Pocket Miku Official Guide Review

(Image from the Otona no Kagaku page, for review purposes only.)

I’m torn over exactly how to approach this review. The Singing Keyboard Pocket Miku Official Book really should have been packaged with the actual keyboard under the Otona no Kagaku Sound Gadget label at the $50 charged for just the kit. Instead, we have yet one more musical instrument floating around loose on the Gakken website that you have to pay an extra 1,500 yen ($15 USD) for just to get what normally comes free with other kits. Plus, the only instrument actually released as a “sound gadget” is the SX-150 Mark II, which has been out for years now. If Gakken’s going to launch all these new lines – Sound Gadget, Petite Handmade, Simple Kid’s Handicrafts – it’d be nice if they’d stop orphaning them.

On the other hand, there’s a lot of good information in this book, if you are into electronic music and you own the Pocket Miku. If so, then I recommend getting this one.

The Official Guide is 116 pages, A4 size. It includes two new seals that you can put on the keyboard. In fact, the first few pages talk about the Piapro collaboration held back in April. The piapro website is run by Crypton Future Media as a fan distribution site for people that make music using Vocaloid. Crypton, in turn, sells music/media software based on the Vocaloid engine. The “collaboration” was a request for fan artwork starring Miku Hatsune, and the top 11 submissions are included in this book, the grand prize winner being turned into one of the two vinyl seals.

This is followed by a 4-page interview with Vocaloid musician/producer Mitchie M, and a 4-page interview with synthesizer pioneer Isao Tomita. As a side note, Tomita has already released at least 1 album of Vocaloid music. Other musicians mentioned as having “collaborated” with Vocaloid/Hatsune include Glay, Lady Gaga, Bump of Chicken, Clementine and Rocketman.

The “Pocket Miku Perfect Guide” starts on page 28, with Captain Mirai’s (Captain Future) 8-page hands-on class showing the basics of the keyboard (how to use the stylus, pitch bend, vibrato, etc.) This is sponsored by the ESP Sound Academy, which offers courses on how to use the Vocaloid software.

Next, there’s 12 pages on the online app, which requires Google Chrome, IE or Safari to run. The first version of the app simply let you reprogram the Pocket Miku with new phoneme sets. Version 2.0 is more interactive and you can use it to make the Miku sing in real time. There’s now also a config feature that lets you change some of the button settings.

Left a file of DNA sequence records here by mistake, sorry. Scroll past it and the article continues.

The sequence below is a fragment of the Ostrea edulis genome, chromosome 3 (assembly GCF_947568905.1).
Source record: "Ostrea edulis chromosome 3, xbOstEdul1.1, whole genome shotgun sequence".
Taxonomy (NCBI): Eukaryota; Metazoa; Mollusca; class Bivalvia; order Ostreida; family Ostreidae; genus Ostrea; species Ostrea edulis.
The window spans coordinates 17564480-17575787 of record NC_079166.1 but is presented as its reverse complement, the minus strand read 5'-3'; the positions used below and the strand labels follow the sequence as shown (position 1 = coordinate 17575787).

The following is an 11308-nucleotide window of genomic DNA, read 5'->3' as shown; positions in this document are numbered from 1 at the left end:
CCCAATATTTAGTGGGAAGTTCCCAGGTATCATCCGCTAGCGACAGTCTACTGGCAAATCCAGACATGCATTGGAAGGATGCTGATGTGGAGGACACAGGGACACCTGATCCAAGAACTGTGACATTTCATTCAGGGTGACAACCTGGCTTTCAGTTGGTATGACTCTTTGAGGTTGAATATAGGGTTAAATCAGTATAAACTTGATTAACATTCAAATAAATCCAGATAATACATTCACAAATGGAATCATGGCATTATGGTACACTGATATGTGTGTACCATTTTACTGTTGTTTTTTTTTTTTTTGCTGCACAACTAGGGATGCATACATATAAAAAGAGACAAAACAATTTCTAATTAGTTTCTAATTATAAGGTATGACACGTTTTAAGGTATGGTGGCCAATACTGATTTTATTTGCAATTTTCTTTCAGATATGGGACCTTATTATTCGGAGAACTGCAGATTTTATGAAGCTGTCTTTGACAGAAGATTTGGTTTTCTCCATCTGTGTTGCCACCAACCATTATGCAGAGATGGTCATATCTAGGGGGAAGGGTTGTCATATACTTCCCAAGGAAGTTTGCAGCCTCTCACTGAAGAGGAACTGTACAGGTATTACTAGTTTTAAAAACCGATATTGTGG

If you have a sequencer, Katsunori Ujiie (keyboardist/composer that works with Yamaha) spends 8 pages showing how to run the Miku off of Acid Music Studio and Garage Band, and presents one of his compositions as part of the article.

The section on MIDI covers 17 pages, and includes tables of instrument voices plus the phonemes produced for specific MIDI note numbers. Unfortunately, I can’t tell what app is shown in the article as the MIDI controller. It could be Acid or Garage Band, but I’m not sure. I’ve tried using Sonar X1 LE to interface with the Miku, and still haven’t managed to make it work right. I’m thinking that the issue is that the LE version is semi-crippled and that I really should buy the full commercial package. But, if you have Acid or GB, making it work with the Miku should be straight-forward. The MIDI section includes examples for sending customized “exclusive strings” to take advantage of the Miku’s Yamaha chip. It uses the Yamaha NSX-1 processor, if you’re familiar with that.

If you are new to music and keyboards in general, there are 5 pages of sheet music, including “Happy Birthday” and “Meruto”, where the notes are identified with the “do-re-mi” phonemes produced by each of the keys using the default keyboard voice. Actually, this was one of the deciding factors for me in getting this book. I need all the help I can get to figure out how to play by ear, and having the sheet music telling me specifically which key to touch at each “do, mi, so, re” point helps because that’s the phoneme that sounds for that given note.

Gakken interviews 3 of the members of Crypton for 5 pages. Then there’s the “void the warranty” section that people buy the Otona no Kagaku kits for. The first mod is to just knit a Hatsune-patterned yarn cover for the box and stylus. Then we get a replacement wood case, and a suggestion to wire the kit to a bullhorn. The really cool mod, though, is a 3D-printed plotter attachment that holds the stylus and is connected to a microprocessor to get voice-activated control over the music.

The remainder of the book is a comparison between Vocaloid and eVocaloid, the history and evolution of both, and finally, a short pictorial history of Hatsune Miku music.